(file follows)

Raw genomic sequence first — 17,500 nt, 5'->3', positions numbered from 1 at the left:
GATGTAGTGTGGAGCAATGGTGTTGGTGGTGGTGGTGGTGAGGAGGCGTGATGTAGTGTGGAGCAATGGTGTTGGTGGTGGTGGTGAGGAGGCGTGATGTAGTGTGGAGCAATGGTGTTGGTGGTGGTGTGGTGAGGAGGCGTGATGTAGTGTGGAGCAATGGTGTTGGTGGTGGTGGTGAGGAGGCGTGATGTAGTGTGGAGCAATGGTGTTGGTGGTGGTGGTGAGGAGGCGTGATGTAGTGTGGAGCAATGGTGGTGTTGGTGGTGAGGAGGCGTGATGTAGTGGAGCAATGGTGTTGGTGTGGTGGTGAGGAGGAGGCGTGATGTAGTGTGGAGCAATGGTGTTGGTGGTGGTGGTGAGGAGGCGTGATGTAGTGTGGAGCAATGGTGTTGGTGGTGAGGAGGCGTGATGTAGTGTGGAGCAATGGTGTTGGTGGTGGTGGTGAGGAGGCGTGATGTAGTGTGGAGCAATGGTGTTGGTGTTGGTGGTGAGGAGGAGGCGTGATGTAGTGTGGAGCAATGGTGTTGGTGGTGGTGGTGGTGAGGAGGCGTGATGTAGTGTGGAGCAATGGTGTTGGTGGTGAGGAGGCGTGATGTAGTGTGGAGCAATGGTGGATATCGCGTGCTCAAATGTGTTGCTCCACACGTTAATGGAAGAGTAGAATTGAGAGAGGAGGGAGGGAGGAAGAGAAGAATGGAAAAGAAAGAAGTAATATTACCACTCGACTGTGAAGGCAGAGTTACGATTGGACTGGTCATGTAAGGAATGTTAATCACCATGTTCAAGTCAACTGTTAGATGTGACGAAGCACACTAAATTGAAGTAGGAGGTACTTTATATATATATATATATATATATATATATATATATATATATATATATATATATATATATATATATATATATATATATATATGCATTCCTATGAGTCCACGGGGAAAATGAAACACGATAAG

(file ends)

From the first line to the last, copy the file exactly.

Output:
Raw genomic sequence first — 17,500 nt, 5'->3', positions numbered from 1 at the left:
GATGTAGTGTGGAGCAATGGTGTTGGTGGTGGTGGTGGTGAGGAGGCGTGATGTAGTGTGGAGCAATGGTGTTGGTGGTGGTGGTGAGGAGGCGTGATGTAGTGTGGAGCAATGGTGTTGGTGGTGGTGTGGTGAGGAGGCGTGATGTAGTGTGGAGCAATGGTGTTGGTGGTGGTGGTGAGGAGGCGTGATGTAGTGTGGAGCAATGGTGTTGGTGGTGGTGGTGAGGAGGCGTGATGTAGTGTGGAGCAATGGTGGTGTTGGTGGTGAGGAGGCGTGATGTAGTGGAGCAATGGTGTTGGTGTGGTGGTGAGGAGGAGGCGTGATGTAGTGTGGAGCAATGGTGTTGGTGGTGGTGGTGAGGAGGCGTGATGTAGTGTGGAGCAATGGTGTTGGTGGTGAGGAGGCGTGATGTAGTGTGGAGCAATGGTGTTGGTGGTGGTGGTGAGGAGGCGTGATGTAGTGTGGAGCAATGGTGTTGGTGTTGGTGGTGAGGAGGAGGCGTGATGTAGTGTGGAGCAATGGTGTTGGTGGTGGTGGTGGTGAGGAGGCGTGATGTAGTGTGGAGCAATGGTGTTGGTGGTGAGGAGGCGTGATGTAGTGTGGAGCAATGGTGGATATCGCGTGCTCAAATGTGTTGCTCCACACGTTAATGGAAGAGTAGAATTGAGAGAGGAGGGAGGGAGGAAGAGAAGAATGGAAAAGAAAGAAGTAATATTACCACTCGACTGTGAAGGCAGAGTTACGATTGGACTGGTCATGTAAGGAATGTTAATCACCATGTTCAAGTCAACTGTTAGATGTGACGAAGCACACTAAATTGAAGTAGGAGGTACTTTATATATATATATATATATATATATATATATATATATATATATATATATATATATATATATATATATATATATATATATATGCATTCCTATGAGTCCACGGGGAAAATGAAACACGATAAG